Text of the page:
Global civil society alliance, CIVICUS, believes the conviction of two journalists employed by global news agency, Reuters, who have been on trial in Myanmar is a dark day for press freedom in Myanmar. The two journalists have been sentenced to seven years imprisonment.
Wa Lone and Kyaw Soe Oo were arrested on December 12, 2017 under the country’s colonial-era Official Secrets Act. The reporters, who were facing up to 14 years imprisonment if convicted, were arrested after being handed documents by police officers during a dinner meeting, that turned out to be secret government documents relating to Myanmar’s western Rakhine state and security forces, according to the country’s Information Ministry.
At the time of their arrest, the journalists, who both pleaded “not guilty” to charges, had been investigating the killing of 10 Rohingya Muslims in Inn Din village in Rakhine during a brutal military crackdown in that state against the Rohingya minority that began last August. During the trial, a police captain, admitted in court that a senior officer had ordered his subordinates to “trap” the journalists by handing them the classified documents. He was subsequently sentenced to a one-year prison term.
In recent months, there have been continued attacks on fundamental freedoms in Myanmar with dozens being arrested and charged for peaceful protests or for exercising their right to freedom of expression.
“We believe the verdict in this trial is a travesty of justice and sends a chilling message to all journalists in the country,” said Clementine de Montjoye, Advocacy and Campaigns Officer at CIVICUS:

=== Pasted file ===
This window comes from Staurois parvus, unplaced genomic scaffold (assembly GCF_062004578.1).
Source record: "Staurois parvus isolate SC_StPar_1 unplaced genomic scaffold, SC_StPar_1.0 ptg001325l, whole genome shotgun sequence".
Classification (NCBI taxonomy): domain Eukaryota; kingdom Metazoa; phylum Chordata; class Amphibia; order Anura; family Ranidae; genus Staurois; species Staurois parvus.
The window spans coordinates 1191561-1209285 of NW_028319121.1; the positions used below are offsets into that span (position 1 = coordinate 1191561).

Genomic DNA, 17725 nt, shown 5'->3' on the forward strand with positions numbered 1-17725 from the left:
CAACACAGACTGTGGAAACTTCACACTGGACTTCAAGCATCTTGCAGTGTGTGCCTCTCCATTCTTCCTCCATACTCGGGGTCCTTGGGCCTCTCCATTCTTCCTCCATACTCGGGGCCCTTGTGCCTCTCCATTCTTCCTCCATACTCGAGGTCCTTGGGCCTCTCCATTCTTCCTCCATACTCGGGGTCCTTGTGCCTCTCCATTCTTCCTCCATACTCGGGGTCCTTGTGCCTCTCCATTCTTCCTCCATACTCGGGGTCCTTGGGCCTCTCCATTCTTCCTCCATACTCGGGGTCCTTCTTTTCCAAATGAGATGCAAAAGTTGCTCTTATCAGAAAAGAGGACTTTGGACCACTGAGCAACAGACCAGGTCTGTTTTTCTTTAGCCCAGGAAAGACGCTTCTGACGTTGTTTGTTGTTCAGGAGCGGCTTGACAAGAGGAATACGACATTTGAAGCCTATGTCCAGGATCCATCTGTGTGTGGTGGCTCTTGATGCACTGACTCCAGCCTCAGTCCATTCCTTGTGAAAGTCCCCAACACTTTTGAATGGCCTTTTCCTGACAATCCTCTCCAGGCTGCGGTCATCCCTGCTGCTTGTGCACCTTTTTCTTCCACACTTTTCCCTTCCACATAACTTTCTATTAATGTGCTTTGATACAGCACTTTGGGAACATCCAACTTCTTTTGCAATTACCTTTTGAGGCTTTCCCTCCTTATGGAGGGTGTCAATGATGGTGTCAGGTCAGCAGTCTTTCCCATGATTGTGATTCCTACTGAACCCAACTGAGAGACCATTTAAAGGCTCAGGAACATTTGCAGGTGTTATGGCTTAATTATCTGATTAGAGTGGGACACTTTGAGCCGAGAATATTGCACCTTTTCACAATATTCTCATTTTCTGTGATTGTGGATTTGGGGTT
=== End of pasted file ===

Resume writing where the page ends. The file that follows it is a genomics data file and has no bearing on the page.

“Prosecutions on spurious grounds serve to intimidate local journalists and activists, and this trial is representative of the Myanmar government’s repeated attempts to cover up its actions,” said de Montjove.
“Given the state-sponsored atrocities being committed in Myanmar today, the government’s crackdown on independent investigations and dissent is hardly surprising”.
In an End of Mission report issued in July, the United Nations Special Rapporteur on the situation of human rights in Myanmar, Yanghee Lee, said “the democratic space in Myanmar continues to sharply deteriorate”. Her report also highlighted concerns about the use of repressive laws to suppress political dissidents, youth, human rights defenders and activists and the arrest of demonstrators around the country.
The CIVICUS Monitor, an online platform that tracks threats to civil society across the globe, has rated civic space in Myanmar as repressed. CIVICUS stands in solidarity with Wa Lone and Kyaw Soe Oo and all Myanmars who work to promote democracy and the protection of fundamental freedoms.
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Clementine de Montjoye